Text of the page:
Soon after the ratification of the Thirteenth Amendment and exactly one year after Appomattox, Congress passed the first of several Civil Rights bills to come before the legislature, known as the Civil Rights Act of April 9,1866.36 Section 2 of the Act, the first of the Civil Rights Acts to contain "under colorof,"37 was a criminal statute, and hence, the precursor to the present 18 U.S.C. Sec. 242. Section 2 of the Civil Rights Act of 1866 provided that:

[A]ny person who, under color of any law, statute, ordinance, regulation, or custom, shall subject, or cause to be subjected, any inhabitant of any State or Territory to the deprivation of any right secured or protected by this act, or to different punishment, pains, or penalties on account of such person having at any time been held in a condition of slavery or involuntary servitude, except as a punishment for crime whereof the party shall have been duly convicted, or by reason of his color or race, than is prescribed for the punishment of white persons, shall be deemed guilty of a misdemeanor . . . ,38

The Supreme Court in Blyew v. United States,39 explained the raison d'etre of the Act. Justice William Strong wrote:

We cannot be expected to be ignorant of the condition of things which existed when the statute was enacted, or of the evils which it was intended to remedy. It is well known that in many of the States, laws existed which subjected colored men convicted of criminal offences to punishments different from and often severer than those which were inflicted upon white persons convicted of similar offenses. The modes of trial were also different, and the right of trial by jury was sometimes denied them. It is also well known that in many quarters prejudices existed against the colored race, which naturally affected the administration of justice in the State courts, and operated harshly when one of the race was a party accused. These were evils doubtless which the act of Congress had in view, and which it intended to remove. And so far as it reaches, it extends to both races the same rights, and the same means of vindicating them.40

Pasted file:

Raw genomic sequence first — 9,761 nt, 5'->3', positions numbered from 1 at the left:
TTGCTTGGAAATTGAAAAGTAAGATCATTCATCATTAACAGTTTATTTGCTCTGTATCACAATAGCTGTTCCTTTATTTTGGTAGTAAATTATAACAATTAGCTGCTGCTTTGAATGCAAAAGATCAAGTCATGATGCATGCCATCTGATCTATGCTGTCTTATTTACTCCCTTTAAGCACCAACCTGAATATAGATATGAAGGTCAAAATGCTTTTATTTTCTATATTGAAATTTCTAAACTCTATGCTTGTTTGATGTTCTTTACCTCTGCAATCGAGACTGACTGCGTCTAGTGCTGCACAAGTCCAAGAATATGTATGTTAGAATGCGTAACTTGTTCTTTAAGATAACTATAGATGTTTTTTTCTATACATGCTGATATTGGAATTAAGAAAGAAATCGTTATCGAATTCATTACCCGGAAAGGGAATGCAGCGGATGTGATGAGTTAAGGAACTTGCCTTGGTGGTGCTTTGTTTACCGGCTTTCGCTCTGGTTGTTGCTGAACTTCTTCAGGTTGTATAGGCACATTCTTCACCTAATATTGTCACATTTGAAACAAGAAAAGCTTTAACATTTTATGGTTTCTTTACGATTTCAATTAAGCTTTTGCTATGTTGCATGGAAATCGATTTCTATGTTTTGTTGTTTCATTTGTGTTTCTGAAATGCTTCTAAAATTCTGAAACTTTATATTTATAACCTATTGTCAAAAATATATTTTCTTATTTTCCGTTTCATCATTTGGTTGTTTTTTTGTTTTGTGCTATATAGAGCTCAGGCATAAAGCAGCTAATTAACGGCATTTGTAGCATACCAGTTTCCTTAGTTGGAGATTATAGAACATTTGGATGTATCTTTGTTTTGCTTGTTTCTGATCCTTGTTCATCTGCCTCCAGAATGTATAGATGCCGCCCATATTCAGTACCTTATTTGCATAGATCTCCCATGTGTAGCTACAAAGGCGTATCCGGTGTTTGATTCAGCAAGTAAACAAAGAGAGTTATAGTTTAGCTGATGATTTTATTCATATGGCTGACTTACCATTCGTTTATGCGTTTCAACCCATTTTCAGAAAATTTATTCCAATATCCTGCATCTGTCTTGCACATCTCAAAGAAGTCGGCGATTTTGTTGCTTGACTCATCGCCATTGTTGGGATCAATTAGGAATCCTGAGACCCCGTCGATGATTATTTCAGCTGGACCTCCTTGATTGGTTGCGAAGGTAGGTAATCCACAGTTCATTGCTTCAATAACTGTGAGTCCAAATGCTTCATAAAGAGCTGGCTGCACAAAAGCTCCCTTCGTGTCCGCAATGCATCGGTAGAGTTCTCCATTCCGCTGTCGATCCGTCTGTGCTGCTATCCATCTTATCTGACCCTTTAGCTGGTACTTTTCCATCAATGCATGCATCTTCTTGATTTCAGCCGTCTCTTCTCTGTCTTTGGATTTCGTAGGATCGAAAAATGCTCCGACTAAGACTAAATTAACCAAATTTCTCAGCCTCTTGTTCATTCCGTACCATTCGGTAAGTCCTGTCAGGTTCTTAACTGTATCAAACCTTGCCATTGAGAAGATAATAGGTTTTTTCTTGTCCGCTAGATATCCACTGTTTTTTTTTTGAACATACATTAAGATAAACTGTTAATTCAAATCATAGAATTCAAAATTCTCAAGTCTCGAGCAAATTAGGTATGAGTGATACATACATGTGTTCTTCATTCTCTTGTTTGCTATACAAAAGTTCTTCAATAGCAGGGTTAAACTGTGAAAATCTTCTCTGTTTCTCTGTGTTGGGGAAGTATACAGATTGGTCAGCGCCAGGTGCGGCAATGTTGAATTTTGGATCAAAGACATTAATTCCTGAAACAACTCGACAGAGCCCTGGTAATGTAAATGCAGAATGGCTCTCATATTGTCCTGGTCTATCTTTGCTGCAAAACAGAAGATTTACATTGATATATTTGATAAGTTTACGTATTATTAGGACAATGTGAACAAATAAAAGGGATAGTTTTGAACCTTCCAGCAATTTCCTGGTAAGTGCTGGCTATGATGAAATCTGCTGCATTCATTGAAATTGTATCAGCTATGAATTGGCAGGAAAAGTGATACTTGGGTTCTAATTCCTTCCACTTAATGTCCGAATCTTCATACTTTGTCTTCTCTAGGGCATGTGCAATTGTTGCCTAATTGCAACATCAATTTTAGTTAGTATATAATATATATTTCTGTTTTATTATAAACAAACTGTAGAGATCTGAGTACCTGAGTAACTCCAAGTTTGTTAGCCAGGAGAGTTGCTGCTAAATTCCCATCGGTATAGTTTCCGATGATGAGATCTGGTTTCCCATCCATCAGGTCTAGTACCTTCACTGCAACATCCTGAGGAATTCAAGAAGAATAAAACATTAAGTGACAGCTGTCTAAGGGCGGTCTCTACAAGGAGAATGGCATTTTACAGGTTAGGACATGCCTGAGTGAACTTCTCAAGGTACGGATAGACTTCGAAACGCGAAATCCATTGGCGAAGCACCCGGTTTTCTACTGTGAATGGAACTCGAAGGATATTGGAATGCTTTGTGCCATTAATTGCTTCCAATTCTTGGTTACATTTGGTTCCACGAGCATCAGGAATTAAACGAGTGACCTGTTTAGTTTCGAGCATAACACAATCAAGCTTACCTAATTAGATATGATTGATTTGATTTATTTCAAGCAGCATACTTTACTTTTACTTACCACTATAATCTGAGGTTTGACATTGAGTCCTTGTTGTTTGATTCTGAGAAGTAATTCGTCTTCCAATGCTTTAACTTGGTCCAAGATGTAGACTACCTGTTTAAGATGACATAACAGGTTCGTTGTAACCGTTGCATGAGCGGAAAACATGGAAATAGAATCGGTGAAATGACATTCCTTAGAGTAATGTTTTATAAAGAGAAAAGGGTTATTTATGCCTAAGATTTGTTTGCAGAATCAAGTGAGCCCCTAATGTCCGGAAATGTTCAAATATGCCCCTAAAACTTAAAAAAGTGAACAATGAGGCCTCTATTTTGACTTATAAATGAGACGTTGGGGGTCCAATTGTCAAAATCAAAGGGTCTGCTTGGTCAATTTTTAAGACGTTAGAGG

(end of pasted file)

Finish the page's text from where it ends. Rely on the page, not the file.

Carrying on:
The Civil Rights Act of April 9, 1866,41 was re-enacted on May 31, 1870.42 On April 20, 1871, Congress added civil penalties by enacting the Ku Klux Klan Act.43

The Fourteenth Amendment to the Constitution of the United States was proposed to the legislatures of the thirty-seven states by the same session of the Thirty-Ninth Congress that passed the Civil Rights Bill of 1866.44 Ratification was completed on July 9, 1868, and on July 28, 1868, the Secretary of State reported in a certificate that twenty-eight of the thirty-seven states had ratified the amendment.45 The first section of the amendment declared that "[a]ll persons born or naturalized in the United States, and subject to the jurisdiction thereof, are citizens of the United States and of the State wherein they reside [and] [n]o State shall make or enforce any law"46 which abridges their privileges or immunities,47 their due process rights,48 or equal protection of the laws.49 This...